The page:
Gender-affirming restrooms recommended for schools
Educational policies and practices should explicitly ensure the wellbeing and healthy development of all students by supporting the right of students to use a bathroom in an institutional context that affirms their gender identity and expression. There are many ways that this can occur including providing gender-neutral restrooms in schools, says Laura Wernick of Fordham University in the US, lead author of a study in Springer's Journal of Youth and Adolescence. Co-authored with Alex Kulick and Matthew Chin, the study showed that ensuring safe access to bathrooms and other school facilities for trans students is vital if educational equality is to be ensured.
The issue of bathroom access to trans youth has been of great significance in the United States since President Donald Trump issued a directive earlier in the year to rescind protection of transgender students. The rights of such high school students to use the bathroom associated with their gender is currently also the subject of legal deliberation by US courts. In this regard, Wernick and her team's research makes an important contribution, as very few empirical studies have so far focused on this issue within the context of high schools.
The researchers analyzed a multi-school climate survey conducted in 2014 at five public high schools in southeast Michigan to examine the relationship between students' gender identity, how safe they felt using bathroom facilities at school and their grades and self-esteem. The school climate was also taken into account, and how much acceptance people from different sexual identities enjoyed. The study also took into account school climate, race, sexual orientation and grade level.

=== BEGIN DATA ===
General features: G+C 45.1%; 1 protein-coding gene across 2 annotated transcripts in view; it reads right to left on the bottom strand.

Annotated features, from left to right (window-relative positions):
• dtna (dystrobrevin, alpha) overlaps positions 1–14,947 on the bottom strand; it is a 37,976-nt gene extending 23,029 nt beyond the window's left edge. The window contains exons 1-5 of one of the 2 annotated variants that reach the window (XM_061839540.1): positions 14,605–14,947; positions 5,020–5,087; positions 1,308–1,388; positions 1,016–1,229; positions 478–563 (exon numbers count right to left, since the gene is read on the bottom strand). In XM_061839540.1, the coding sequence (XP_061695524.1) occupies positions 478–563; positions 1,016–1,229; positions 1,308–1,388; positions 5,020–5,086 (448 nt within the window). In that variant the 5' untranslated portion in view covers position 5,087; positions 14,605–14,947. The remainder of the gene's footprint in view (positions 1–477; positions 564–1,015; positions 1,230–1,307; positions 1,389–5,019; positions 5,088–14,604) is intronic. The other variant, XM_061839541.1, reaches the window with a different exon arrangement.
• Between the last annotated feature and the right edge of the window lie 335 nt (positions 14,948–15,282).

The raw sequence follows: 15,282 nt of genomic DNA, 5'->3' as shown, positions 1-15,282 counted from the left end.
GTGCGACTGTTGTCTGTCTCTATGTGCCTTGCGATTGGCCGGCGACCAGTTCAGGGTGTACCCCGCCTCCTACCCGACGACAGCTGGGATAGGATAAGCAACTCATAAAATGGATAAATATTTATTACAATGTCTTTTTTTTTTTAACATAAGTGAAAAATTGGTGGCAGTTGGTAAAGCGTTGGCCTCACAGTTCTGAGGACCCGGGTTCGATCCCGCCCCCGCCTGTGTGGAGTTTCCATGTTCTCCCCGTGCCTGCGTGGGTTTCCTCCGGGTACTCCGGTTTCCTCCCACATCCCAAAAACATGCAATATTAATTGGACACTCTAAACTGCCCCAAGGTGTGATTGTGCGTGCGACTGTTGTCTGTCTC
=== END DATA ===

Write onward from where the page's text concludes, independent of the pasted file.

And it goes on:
Considerable variation in the ability of schools to provide opportunities for the healthy development of students was found. For instance there are significant demographic disparities by gender, as well as race and sexual orientation. The findings affirm a wide range of research that has documented the existence and persistence of inequalities throughout the US educational system. Marginalized students who did not feel safe when using bathroom facilities, in general, did not find school to be a secure place.
Compared to their cisgender counterparts, bathroom safety for trans safety in particular had a significant impact on overall school safety, self-esteem and grades. "Together, these findings suggest that while identifying as trans may help students, on average, to affirm their sense of self within the broader community, it also exposes students to multiple barriers of sexism and genderism in successfully accessing both social and educational opportunities in school environments," explain the authors.
"Given the current legal and political contentions over the rights of trans students, our findings are particularly important in elucidating the specific dynamics of bathroom safety among adolescents who are both more substantially limited in their mobility and agency than adults, as well as engaged in crucial years of identity development, relative to both gender as well as a range of other identities and experiences," they add.